Anenon – “Mansana”

A lonely, quietly wild wind solo metamorphosizes into something more layered and yet also more delicate. When I’m not paying attention and this track comes on, it always arrests my attention halfway through and I can never remember how the transformation took place, or when. (bandcamp) »

Big Thief – “Paul”

The lonesome peaks and valleys of the verses in “Paul” call out to me to whistle them, but they sound incomplete without their gentle harmonic backing and lyrical punctuation; the richly layered yet monotone chorus likewise defy reproduction without every component. That’s the sound of truly excellent and cohesive songwriting. (bandcamp) »

La Luz – “Easy Baby”
Damp Face EP

Channeling Roy Orbison on the closing track, this was La Luz in their early but impeccable surf-sway mode instead of the sparking, driven surf-psych of Weirdo Shrine. (bandcamp) »

The Shadows – “See You In My Drums”
The Shadows

A few of The Shadows’ surfy ‘60s tunes may sound familiar, as songs from that era often do. But there are otheres where they hit their stride and do something they like and you feel they wish they could jam on it forever. This is one, with a wonderful extended drum solo by Tony Meehan. »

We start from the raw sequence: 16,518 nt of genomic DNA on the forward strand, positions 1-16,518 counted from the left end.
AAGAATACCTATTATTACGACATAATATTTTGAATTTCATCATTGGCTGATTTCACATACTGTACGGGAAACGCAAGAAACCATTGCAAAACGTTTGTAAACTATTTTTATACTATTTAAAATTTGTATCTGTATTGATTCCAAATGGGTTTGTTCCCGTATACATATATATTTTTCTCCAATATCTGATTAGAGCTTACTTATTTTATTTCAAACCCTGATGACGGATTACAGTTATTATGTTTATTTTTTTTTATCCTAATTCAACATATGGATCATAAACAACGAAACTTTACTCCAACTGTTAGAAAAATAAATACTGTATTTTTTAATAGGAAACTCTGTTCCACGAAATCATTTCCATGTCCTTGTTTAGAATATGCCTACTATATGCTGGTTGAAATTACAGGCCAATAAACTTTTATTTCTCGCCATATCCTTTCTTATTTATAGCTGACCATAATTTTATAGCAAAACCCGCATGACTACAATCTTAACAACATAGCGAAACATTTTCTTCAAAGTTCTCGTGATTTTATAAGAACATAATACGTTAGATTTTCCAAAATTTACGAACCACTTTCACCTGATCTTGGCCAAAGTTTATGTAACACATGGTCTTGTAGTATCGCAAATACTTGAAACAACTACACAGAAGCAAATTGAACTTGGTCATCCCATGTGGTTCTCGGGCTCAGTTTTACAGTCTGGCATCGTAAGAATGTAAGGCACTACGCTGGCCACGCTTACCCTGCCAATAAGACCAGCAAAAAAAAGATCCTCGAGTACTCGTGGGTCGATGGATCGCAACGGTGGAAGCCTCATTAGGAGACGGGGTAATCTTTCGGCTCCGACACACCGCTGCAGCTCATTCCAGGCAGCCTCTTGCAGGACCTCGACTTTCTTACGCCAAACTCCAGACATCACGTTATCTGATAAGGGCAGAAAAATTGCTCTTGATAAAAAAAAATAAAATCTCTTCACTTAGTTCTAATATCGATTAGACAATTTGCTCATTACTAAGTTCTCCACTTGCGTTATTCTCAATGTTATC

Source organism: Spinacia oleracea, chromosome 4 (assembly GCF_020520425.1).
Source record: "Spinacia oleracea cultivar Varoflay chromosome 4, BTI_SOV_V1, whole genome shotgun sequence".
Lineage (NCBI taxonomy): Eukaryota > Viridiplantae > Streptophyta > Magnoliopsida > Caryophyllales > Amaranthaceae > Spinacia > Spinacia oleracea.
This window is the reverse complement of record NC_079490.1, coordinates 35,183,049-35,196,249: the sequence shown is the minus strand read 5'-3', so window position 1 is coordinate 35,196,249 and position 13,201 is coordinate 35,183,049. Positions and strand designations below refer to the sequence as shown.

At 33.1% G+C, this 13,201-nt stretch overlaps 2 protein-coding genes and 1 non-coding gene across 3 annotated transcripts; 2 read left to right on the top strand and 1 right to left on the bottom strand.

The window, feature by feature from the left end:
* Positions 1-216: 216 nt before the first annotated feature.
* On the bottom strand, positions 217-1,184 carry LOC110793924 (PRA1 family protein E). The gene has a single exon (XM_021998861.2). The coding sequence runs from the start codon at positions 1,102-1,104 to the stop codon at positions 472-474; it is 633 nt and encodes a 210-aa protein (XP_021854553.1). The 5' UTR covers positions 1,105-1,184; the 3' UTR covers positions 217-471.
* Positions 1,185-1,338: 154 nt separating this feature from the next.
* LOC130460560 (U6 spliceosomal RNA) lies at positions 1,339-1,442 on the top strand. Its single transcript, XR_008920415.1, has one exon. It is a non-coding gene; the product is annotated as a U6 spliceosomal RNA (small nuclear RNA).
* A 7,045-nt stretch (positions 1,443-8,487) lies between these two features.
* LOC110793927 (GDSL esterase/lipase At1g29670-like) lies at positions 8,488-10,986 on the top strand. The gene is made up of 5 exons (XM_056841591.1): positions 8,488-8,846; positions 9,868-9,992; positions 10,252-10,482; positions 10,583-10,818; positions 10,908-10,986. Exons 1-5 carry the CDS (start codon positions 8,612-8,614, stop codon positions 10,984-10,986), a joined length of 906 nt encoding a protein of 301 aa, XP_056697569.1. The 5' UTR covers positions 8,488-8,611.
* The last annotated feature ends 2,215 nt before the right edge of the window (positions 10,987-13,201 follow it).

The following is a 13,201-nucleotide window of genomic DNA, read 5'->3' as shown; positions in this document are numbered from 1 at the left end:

The Blue Rondos – “Little Baby”

Produced by Joe Meeks, this and a handful of others were all this short-lived British band put out in the early ‘60s. Still, “Little Baby” is note-perfect: very much a bouncy pop song, yet ever so slightly bent. (official site – watch for autoplaying music) »

Cue – “Wedding Song for Living Things and Dead Things”
Wedding Song

This energetic instrumental has the feel of a frenzied, multi-species jig. The combination of piercing violin, crashing percussion, and noisy guitars could easily have been muddled but it’s done well here, especially the quiet moments that have you waiting for the return of the jangly fury. (myspace) »

Imprints – “The Sea & Electricity”
Data Trails